ALSO, VERY IMPORTANT to note is that ticks DO NOT need to be attached for 24 hours. This information has been proven WRONG and lyme can be transmitted in as little as 15 minutes. This is very important to understand and share.
Great post! Such a blessing to hear proactive and positive steps to take to protect ourselves. I’ve been using the rose geranium for over a year now and it works beautifully! FYI, our holistic vet says tea tree oil is poisonous to dogs and especially cats. Thank you for sharing!
Thank you, Bree!
Your post is very helpful. I’m wondering, does this work for the Lone Star tick bite as well? I just got one off that was VERY attached, but not engorged. My daughter had one last year and eventually had to have an antibiotic.
Yes, it does, Delania!
Do you still use this brand of rose geranium? I read a comment they switched their formula and it’s not as effective.
I do, Karla! So far, we still have great results even with the changed formula. I’ve heard for some people it’s not been quite as effective as the old formula, but that hasn’t been our experience.
Thank you for a very helpful and balanced post. I’m in the UK and I keep getting ticks from my garden (yard) and remove them without much worry; as you say, live life and enjoy the outside. But as it is becoming so common I thought I ought to check it out. I have both Tea Tree and Ledum in the house so, bingo! And for those that are nervous of the risk – can I suggest that riding in cars, etc must be a much, much higher risk – I don’t have figures for that – just my own thought. Thanks
Great point, Lesley — there’s risk for injury or worse everywhere you go!
I just found your article because I found a tick on me that was slightly attached this morning, and I have a quick question: why do you recommend only one pellet of the Ledum? I have taken homeopathy for 25+ years and have always used the standard adult dose of 5 pellets for a 30c in this brand (this can change, obviously, depending on brand and pellet size). I’ve gone to a homeopathic chiro who muscle tests and I have never been told to use just one pellet of any brand, unless I was down to one last pellet left (he often gives doses in an envelope) and then I dissolve in water per your instructions above. Just curious. Thanks!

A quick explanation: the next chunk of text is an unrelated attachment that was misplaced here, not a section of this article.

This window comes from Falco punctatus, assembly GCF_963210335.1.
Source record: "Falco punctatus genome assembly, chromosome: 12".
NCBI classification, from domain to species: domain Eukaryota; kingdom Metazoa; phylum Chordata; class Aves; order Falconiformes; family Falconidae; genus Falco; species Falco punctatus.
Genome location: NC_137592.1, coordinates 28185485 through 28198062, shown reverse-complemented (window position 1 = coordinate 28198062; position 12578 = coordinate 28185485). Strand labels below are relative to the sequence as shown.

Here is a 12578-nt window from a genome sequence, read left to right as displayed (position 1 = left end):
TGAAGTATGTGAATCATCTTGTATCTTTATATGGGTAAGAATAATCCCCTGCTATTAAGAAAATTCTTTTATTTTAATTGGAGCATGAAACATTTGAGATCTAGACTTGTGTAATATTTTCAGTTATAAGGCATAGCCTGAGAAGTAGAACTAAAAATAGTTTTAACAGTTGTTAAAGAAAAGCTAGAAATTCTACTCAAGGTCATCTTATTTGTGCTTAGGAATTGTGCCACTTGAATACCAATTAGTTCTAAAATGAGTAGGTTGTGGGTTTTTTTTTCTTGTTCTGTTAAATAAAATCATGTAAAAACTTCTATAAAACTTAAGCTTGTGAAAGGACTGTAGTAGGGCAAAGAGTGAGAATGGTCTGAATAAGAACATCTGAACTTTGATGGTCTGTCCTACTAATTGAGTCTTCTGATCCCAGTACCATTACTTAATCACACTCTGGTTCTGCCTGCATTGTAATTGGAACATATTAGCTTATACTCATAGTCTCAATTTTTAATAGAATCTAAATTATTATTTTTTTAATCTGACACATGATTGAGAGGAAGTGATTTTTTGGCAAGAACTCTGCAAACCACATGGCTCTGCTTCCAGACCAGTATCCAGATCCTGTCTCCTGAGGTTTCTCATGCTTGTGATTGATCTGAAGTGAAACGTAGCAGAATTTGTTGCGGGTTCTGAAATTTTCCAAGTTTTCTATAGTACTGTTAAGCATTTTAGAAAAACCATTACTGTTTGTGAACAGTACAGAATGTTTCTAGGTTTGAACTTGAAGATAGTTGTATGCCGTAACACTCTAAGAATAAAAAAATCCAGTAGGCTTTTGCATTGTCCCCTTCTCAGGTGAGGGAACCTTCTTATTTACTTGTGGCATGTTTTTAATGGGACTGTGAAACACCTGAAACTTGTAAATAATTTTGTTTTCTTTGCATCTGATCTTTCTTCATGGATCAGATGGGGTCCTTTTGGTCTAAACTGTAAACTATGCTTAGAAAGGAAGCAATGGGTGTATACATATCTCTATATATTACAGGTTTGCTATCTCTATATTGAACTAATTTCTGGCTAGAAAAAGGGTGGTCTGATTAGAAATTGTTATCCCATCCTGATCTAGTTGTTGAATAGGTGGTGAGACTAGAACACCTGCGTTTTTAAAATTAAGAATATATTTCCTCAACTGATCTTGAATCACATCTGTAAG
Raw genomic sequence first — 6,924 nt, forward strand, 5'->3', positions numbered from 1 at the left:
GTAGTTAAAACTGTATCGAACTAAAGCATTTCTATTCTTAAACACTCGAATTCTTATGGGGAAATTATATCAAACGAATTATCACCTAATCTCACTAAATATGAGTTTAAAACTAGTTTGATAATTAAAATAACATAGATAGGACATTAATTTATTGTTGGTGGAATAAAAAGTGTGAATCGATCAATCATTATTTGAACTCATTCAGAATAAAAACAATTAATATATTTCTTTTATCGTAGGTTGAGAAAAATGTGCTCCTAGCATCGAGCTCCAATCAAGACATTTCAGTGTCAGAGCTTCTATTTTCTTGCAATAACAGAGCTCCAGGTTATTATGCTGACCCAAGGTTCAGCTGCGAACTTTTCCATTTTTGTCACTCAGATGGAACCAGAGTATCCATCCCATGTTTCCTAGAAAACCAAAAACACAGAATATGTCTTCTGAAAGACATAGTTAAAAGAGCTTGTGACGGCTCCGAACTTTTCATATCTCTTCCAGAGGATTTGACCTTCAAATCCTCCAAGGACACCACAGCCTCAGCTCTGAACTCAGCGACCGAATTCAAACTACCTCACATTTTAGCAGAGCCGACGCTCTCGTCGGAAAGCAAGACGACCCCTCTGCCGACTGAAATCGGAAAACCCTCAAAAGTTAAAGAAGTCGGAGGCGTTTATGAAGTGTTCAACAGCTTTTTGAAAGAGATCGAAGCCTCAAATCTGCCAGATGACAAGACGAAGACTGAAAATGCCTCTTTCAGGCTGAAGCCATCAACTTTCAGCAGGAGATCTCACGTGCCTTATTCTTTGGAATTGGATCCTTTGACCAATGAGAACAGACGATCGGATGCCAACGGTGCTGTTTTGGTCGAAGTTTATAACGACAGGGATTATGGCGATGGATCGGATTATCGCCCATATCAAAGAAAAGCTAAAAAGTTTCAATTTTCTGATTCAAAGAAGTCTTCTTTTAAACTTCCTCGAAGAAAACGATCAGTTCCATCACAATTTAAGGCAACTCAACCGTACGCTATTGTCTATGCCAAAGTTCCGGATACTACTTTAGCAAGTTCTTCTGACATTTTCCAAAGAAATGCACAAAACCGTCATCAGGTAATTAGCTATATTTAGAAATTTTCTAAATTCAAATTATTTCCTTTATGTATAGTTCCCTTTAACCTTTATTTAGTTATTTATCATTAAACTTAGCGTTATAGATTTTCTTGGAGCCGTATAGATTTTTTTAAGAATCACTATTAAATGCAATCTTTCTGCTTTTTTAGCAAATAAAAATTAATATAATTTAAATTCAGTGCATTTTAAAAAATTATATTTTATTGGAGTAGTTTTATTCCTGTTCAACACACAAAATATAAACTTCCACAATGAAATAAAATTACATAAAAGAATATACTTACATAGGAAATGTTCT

These aren’t my instructions, but the instructions per Dr. Margo Roman (who wrote this book: https://amzn.to/2YroXXW).
That’s awesome that you’ve taken homeopathic remedies for so long – homeopathy is amazing and I continue to be so fascinated by it! I’m going on a little over 20 years myself and I’ve learned that a dose is a dose no matter how many you take….despite what’s on the back of the pellet containers.
Because it’s based on energy and not a chemical, if you take 1 or 10, the energy is the same. The amount does not matter; what matters is potency and how many times it is given. I know this isn’t what a lot of people do and it’s certainly not what’s on the back of the containers, but if you look up the law of minimum dose, it may make more sense. All of the classical homeopaths I have had experience with only use and recommend the law of minimum dose, which is 1 dose for acute conditions (and then repeat with 1 pellet/dose as the body needs). I hope that helps answer your question! Take care!
Thanks for your info – I’ll look into her book! It’s interesting because my homeopath doesn’t suggest the one pellet as a dose and he’s a classically trained homeopath who uses kinesiology/muscle testing to dose. I know he’s told me that he has taken one before if it’s all that was available (running low while traveling, etc.), and also using one in the water method. I also know it’s based on energy so if he/I only had two or three pellets and set the intention of it being a complete dose, it would work, but he’s always just dosed five pellets as an adult dose (my littles all took one, then two, then three, etc. as they got older). And yes, the amounts given and potency is all key, too. Interesting how different practitioners do things differently. Thanks for sharing!
It is so interesting, isn’t it?! I’ve even found that just setting a clear intention/dose with no pellet can work, too – even on my animals, which is SO fascinating to me! I am continually amazed and enthralled by energy medicine and what I learn about energy. I know a lot of people think it’s bogus or woo woo, but for those of us who are open to energy medicine, it’s truly amazing as I know you know. I’m excited for the science to catch up one day 😉
Homeopathy has been repeatedly debunked by actual science. Over 1,000 studies have repeatedly shown that not only does homeopathy not work, it CAN’T work. The dilutions that are claimed by the supplement manufacturers would mean it’s impossible for any of the original material to remain. Any “effect” of homeopathy is placebo.
I’ve had an incredible amount of success with homeopathy as well as countless others from around the world…I can’t wait for the science to one day catch up! 🙂 Yes, you are right — it’s not based on actual physical material so I can see why the science has debunked it and many people think it can’t work. However, it’s an energetic medicine and works at the energetic level… science isn’t quite there yet. For those who are open to it, it truly can be a wonderful and very effective medicine.